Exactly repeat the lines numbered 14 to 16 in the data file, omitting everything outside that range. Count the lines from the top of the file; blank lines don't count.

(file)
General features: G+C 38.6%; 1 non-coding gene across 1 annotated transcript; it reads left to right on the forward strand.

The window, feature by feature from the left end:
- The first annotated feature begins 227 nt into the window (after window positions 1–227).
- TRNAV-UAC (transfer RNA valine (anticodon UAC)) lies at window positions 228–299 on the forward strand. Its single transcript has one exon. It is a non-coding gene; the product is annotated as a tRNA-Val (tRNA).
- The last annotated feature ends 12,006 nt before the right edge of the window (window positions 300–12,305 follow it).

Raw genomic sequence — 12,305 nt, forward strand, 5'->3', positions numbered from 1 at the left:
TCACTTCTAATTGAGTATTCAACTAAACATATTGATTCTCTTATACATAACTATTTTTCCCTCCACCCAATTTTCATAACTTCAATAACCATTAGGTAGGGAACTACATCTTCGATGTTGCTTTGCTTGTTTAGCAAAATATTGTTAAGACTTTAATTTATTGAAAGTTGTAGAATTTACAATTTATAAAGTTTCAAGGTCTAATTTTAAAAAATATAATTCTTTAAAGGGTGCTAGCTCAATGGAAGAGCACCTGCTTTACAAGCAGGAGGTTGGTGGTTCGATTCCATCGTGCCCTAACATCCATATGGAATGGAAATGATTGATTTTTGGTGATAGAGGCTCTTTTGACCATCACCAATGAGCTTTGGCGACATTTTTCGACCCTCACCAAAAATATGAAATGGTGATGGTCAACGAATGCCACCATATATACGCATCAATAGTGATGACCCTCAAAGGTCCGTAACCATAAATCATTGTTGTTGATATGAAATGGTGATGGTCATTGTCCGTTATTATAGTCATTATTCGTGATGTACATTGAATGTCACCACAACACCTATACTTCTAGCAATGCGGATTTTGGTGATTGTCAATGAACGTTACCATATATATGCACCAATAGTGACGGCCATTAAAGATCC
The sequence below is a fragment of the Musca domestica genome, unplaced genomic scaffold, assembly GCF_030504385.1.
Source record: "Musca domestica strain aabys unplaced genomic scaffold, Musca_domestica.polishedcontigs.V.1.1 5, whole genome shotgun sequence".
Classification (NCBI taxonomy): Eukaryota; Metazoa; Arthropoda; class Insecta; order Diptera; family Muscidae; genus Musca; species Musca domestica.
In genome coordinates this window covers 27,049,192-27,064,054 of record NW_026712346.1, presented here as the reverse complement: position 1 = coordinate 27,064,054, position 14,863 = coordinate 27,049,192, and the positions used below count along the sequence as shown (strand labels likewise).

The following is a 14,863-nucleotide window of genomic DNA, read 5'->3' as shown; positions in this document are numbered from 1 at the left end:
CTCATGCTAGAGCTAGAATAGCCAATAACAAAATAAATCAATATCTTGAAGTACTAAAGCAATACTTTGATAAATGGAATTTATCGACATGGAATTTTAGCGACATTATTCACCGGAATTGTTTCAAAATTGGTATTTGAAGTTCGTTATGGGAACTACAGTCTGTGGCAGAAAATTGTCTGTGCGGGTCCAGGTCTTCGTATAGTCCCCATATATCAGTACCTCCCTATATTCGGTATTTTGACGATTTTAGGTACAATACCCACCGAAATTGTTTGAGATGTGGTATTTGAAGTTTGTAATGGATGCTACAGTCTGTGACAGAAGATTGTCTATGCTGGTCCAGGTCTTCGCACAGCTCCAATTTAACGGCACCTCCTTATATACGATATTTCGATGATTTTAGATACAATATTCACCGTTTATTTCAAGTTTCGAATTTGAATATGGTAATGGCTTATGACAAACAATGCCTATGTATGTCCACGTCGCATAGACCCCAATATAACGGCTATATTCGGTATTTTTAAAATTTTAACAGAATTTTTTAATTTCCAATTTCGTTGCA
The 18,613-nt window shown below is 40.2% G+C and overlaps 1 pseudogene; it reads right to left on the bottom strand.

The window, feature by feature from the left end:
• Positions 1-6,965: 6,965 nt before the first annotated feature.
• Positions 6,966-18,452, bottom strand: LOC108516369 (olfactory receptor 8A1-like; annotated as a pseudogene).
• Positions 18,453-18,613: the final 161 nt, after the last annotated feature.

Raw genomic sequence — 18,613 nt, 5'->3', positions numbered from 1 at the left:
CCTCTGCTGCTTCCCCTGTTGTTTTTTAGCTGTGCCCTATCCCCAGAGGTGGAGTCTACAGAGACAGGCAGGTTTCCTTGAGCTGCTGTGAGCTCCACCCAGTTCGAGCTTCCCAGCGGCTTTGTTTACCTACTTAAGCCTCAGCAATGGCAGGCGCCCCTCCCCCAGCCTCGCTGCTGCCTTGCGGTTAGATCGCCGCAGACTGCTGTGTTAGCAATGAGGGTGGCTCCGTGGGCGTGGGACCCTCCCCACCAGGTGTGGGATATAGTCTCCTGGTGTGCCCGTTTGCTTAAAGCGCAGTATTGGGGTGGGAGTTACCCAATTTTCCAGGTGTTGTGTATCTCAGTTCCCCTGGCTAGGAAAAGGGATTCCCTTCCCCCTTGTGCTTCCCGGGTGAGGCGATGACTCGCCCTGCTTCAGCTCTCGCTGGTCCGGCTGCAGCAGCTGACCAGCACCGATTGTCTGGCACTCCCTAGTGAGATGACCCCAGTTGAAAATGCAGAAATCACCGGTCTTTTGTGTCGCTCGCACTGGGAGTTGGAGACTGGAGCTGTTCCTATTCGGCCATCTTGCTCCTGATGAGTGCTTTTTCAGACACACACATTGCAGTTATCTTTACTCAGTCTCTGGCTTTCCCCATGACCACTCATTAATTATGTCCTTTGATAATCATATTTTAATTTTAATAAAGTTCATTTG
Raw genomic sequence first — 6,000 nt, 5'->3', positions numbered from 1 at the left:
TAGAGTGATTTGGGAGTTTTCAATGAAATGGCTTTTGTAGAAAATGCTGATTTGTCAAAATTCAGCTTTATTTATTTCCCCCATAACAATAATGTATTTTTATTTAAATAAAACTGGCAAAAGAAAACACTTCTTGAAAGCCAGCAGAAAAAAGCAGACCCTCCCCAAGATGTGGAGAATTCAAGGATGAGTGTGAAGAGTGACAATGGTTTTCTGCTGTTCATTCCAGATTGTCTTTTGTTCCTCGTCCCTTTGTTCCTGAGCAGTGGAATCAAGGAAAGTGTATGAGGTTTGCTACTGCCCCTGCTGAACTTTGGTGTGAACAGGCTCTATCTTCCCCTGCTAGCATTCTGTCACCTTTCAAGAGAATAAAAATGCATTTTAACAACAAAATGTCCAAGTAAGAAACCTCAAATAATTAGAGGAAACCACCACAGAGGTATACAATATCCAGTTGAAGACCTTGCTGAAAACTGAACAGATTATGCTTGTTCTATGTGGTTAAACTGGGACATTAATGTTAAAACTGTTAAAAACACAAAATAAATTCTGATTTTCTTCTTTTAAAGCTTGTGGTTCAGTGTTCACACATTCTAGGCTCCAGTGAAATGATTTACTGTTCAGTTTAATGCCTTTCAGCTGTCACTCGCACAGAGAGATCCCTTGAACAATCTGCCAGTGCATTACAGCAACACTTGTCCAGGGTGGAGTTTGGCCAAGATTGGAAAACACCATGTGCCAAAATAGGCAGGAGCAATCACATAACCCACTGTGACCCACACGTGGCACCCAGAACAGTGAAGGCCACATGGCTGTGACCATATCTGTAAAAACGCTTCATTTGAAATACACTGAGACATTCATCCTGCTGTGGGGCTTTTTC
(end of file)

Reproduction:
The 18,613-nt window shown below is 40.2% G+C and overlaps 1 pseudogene; it reads right to left on the bottom strand.

The window, feature by feature from the left end:
• Positions 1-6,965: 6,965 nt before the first annotated feature.